The rapidly spreading infections, along with the extreme steps the university has taken to contain them, have already led some students to change their plans for the academic year. The student newspaper reported this week that one freshman decided to drop out after officials abruptly relocated students in her dorm to another building to make rooms available for isolation.
“I can’t afford to go here if they’re gonna send us home,” the student, Amalia Halpin, told the Crimson White. “It’s super unfortunate, but I had to drop out of college for it. This has been an absolute disaster.”
Other large institutions, including the University of Kansas and North Carolina State University, have reported significant virus outbreaks in recent days, prompting some to warn that they may shut down campus if cases spiral out of control.
Like Alabama, most universities have rolled out strict measures to curb the virus spread, including mandatory masks and regular testing. But administrators and health experts alike have expressed concerns about universities’ ability to regulate off-campus activities, such as large parties, that could create ideal conditions for transmission.
“We need to remain humble about what we know and don’t know” about campus outbreaks, said Forman, of Yale. Undergraduate campuses face particularly high risks because of a combination of factors, he said, including crowded housing and high concentrations of young people who appear to transmit the virus asymptomatically at a higher rate than older adults.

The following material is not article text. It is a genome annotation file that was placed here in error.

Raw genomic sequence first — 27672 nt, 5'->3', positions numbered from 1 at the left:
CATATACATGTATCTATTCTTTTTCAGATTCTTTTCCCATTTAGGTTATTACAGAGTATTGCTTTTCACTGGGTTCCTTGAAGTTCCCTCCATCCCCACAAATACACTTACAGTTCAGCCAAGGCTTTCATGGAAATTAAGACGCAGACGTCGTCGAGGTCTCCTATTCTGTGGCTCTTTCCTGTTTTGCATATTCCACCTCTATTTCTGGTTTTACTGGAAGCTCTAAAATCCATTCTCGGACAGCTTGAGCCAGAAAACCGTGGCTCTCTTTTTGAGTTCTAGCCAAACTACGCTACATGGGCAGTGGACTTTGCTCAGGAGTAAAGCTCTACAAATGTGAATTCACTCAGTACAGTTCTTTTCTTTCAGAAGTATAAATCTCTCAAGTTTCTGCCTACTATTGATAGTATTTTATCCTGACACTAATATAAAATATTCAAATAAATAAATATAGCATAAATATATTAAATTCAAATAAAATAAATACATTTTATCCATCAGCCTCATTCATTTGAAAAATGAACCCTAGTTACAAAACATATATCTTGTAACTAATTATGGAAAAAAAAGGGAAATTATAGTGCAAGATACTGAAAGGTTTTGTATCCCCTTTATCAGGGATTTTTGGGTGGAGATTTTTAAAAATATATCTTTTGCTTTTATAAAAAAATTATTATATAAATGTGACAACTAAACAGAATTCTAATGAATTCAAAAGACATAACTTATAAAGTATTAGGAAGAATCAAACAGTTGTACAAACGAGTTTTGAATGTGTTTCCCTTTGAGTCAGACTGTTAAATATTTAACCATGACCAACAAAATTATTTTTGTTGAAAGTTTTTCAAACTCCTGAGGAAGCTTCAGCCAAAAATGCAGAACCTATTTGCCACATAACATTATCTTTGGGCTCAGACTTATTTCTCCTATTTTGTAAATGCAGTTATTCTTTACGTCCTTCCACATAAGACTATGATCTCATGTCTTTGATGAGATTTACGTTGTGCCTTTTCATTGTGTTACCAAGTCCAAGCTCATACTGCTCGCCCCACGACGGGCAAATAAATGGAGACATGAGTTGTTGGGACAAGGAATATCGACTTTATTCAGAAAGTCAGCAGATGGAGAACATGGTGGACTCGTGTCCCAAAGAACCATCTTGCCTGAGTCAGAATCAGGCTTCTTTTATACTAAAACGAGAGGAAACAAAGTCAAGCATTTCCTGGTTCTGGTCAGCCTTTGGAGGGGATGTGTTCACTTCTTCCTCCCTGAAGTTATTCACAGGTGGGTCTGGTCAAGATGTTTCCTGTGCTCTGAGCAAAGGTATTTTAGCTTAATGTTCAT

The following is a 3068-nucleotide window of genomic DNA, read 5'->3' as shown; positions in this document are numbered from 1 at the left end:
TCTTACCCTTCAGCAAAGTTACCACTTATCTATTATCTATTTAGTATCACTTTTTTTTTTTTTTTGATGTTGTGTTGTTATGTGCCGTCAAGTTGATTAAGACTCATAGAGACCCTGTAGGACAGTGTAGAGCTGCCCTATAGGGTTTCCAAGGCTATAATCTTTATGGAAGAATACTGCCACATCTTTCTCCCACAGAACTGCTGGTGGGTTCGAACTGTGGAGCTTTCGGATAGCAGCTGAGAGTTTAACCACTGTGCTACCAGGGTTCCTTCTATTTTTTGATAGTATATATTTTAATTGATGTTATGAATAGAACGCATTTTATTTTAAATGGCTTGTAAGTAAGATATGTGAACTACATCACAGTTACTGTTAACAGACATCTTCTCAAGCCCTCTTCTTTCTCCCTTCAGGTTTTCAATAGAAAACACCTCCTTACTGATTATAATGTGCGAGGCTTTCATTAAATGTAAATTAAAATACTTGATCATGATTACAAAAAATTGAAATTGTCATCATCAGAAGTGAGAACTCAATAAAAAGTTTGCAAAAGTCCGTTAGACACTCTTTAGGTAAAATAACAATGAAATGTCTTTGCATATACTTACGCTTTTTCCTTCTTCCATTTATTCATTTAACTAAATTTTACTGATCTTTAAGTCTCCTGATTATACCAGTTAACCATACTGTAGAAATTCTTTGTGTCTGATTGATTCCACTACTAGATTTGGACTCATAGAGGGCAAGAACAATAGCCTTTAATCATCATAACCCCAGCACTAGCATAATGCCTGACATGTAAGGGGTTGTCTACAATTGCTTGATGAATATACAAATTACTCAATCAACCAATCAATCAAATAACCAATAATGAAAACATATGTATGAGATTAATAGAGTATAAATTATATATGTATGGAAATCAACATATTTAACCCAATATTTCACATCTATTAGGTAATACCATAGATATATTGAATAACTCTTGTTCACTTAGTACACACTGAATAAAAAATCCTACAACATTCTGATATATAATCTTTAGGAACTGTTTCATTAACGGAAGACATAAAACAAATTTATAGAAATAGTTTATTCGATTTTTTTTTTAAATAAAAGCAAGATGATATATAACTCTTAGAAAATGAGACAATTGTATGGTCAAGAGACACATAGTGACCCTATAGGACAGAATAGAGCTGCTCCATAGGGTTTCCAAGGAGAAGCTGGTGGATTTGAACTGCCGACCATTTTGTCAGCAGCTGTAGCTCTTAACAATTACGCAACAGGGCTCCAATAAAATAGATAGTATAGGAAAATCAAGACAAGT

“These items do make spread much more likely,” Forman said. “If a young person sees little personal risk, has no symptoms, and is driven by desire for social interactions, they will potentially spread much more quickly than others.”
In addition to Alabama, states across the Midwest continued to report substantial upticks in coronavirus cases.
Infections have trended upward over the past week in Iowa, Kansas, Nebraska, Minnesota and the Dakotas, and have flatlined in Illinois and Wisconsin, according to The Post’s tracking. North Dakota reported a single-day record of 374 cases on Saturday. In Iowa, daily infections have topped 1,000 for three days straight.
Nationwide, more than 46,400 infections were reported Saturday. The pandemic death toll in the United States was nearing 180,000.
Meryl Kornfield contributed to this report.
Coronavirus: What you need to know
Vaccines: The CDC recommends that everyone age 5 and older get an updated covid booster shot designed to target both the original virus and the omicron variant. Here’s some guidance on when you should get the omicron booster and how vaccine efficacy could be affected by your prior infections.
Variants: Instead of a single new Greek letter variant, a group of immune-evading omicron spinoffs are popping up all over the world. Any dominant variant will likely knock out monoclonal antibodies, targeted drugs that can be used as a treatment or to protect immunocompromised people.
Tripledemic: Hospitals are overwhelmed by a combination of respiratory illnesses, staffing shortages and nursing home closures. And experts believe the problem will deteriorate further in coming months. Here’s how to tell the difference between RSV, the flu and covid-19.
Guidance: CDC guidelines have been confusing — if you get covid, here’s how to tell when you’re no longer contagious. We’ve also created a guide to help you decide when to keep wearing face coverings.
Where do things stand? See the latest coronavirus numbers in the U.S. and across the world. In the U.S., pandemic trends have shifted and now White people are more likely to die from covid than Black people. Nearly nine out of 10 covid deaths are people over the age 65.